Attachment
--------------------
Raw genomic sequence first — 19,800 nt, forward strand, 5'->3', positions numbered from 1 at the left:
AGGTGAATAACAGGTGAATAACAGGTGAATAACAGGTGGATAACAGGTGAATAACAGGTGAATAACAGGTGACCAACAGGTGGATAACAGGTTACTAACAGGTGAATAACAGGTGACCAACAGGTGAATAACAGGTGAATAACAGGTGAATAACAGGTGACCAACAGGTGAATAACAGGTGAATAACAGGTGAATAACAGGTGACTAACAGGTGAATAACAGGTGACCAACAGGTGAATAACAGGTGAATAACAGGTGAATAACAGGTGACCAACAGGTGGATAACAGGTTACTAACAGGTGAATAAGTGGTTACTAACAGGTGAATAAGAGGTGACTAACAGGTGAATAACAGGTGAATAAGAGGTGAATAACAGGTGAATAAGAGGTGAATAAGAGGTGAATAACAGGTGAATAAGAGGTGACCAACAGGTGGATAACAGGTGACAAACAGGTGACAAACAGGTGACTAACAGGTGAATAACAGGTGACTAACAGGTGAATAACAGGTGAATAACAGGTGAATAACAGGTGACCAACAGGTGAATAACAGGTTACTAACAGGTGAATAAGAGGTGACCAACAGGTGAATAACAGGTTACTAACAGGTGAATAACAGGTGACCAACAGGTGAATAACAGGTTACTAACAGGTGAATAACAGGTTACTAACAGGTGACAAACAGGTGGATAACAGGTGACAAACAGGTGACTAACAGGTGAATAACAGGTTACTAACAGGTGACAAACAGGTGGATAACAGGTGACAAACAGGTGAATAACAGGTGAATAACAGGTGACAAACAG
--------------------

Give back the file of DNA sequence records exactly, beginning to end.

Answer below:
Raw genomic sequence first — 19,800 nt, forward strand, 5'->3', positions numbered from 1 at the left:
AGGTGAATAACAGGTGAATAACAGGTGAATAACAGGTGGATAACAGGTGAATAACAGGTGAATAACAGGTGACCAACAGGTGGATAACAGGTTACTAACAGGTGAATAACAGGTGACCAACAGGTGAATAACAGGTGAATAACAGGTGAATAACAGGTGACCAACAGGTGAATAACAGGTGAATAACAGGTGAATAACAGGTGACTAACAGGTGAATAACAGGTGACCAACAGGTGAATAACAGGTGAATAACAGGTGAATAACAGGTGACCAACAGGTGGATAACAGGTTACTAACAGGTGAATAAGTGGTTACTAACAGGTGAATAAGAGGTGACTAACAGGTGAATAACAGGTGAATAAGAGGTGAATAACAGGTGAATAAGAGGTGAATAAGAGGTGAATAACAGGTGAATAAGAGGTGACCAACAGGTGGATAACAGGTGACAAACAGGTGACAAACAGGTGACTAACAGGTGAATAACAGGTGACTAACAGGTGAATAACAGGTGAATAACAGGTGAATAACAGGTGACCAACAGGTGAATAACAGGTTACTAACAGGTGAATAAGAGGTGACCAACAGGTGAATAACAGGTTACTAACAGGTGAATAACAGGTGACCAACAGGTGAATAACAGGTTACTAACAGGTGAATAACAGGTTACTAACAGGTGACAAACAGGTGGATAACAGGTGACAAACAGGTGACTAACAGGTGAATAACAGGTTACTAACAGGTGACAAACAGGTGGATAACAGGTGACAAACAGGTGAATAACAGGTGAATAACAGGTGACAAACAG